Yummy Fitness

Even Dogs Get De-Motivated

Clover The Super Diet DogThat’s her on the left. Clover the “Super Diet Dog” as we call her…

I’m honestly not really sure how that name started, but it sure did stick.

Clover (a cocker spaniel/poodle mix) is an incredible dog, she’s a rescue and Lindsey and I have had her for about 9 months now. She’s about 2 and a half years old, and she’s had a real rough past.

In a nutshell, she was born in a puppy mill (if you don’t know what those are, go and look it up, they are not fun) she was then purchased by an owner who kept her in a kennel just about 24 hours a day 7 days a week. The only time she was allowed outside the kennel she was held in the owners arms, never set down on the ground, and if she barked or made any noise her owner would forcefully grab her mouth and hold it shut.

This went on for well over a year until a neighbor “blew the whistle” on her owner and she was forced to be given to another family. That family then held onto her for a bit, but couldn’t actually¬† keep her due to her rental agreement and that’s how we got her.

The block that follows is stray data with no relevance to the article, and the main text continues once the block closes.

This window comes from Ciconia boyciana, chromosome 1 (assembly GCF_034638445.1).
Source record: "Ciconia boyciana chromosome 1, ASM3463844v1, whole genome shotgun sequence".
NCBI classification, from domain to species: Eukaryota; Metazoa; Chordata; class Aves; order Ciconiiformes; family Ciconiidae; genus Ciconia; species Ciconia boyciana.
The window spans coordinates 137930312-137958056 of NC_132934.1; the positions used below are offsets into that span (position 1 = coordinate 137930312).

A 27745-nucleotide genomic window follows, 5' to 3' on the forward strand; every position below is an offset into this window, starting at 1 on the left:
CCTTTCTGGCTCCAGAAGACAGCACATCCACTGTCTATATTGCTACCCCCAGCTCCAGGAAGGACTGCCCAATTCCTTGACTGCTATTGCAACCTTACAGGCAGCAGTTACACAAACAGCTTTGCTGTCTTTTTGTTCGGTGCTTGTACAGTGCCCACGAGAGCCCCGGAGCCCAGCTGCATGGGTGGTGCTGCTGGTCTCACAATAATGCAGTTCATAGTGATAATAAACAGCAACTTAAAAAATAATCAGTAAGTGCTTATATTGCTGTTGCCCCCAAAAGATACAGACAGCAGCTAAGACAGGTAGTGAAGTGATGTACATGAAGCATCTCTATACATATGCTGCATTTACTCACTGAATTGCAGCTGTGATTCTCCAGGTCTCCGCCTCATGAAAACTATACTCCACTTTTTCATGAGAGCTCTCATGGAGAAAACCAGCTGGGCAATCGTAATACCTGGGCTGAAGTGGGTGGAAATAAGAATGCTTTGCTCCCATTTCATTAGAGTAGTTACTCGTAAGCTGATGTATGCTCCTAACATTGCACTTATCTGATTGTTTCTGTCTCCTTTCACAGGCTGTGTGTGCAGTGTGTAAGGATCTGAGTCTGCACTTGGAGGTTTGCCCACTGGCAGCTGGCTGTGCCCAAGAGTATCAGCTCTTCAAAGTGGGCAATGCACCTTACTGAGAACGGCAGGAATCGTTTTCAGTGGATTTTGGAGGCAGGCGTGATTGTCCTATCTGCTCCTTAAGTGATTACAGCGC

When we got her she didn’t know what a leash was, she was scared of the dark, shadows, cars, people, other dogs, open doors, shut doors, basically anything and everything scared her into immobility. Over the months we have had her we’ve coaxed her into enjoying the real world.

It took a lot of effort but now she does basically everything we do, she goes walking, running, hiking, she loves car rides, and she even is completely at home on the family sailboat and recently spent 2 weeks straight out on the water with Lindsey and myself exploring islands, sailing, enjoying the open waters and loving life.

She went from basically a completely “frozen” state to a state of mind where she gets some of her greatest enjoyment out of going on a run with Lindsey and myself. She especially loves going running on the trails through the nearby woods.

Recently, after getting back from our 2 week sailing trip, both Lindsey and I took a break from our normal workout routine. Life got a bit hectic and we were a bit off of our “track.”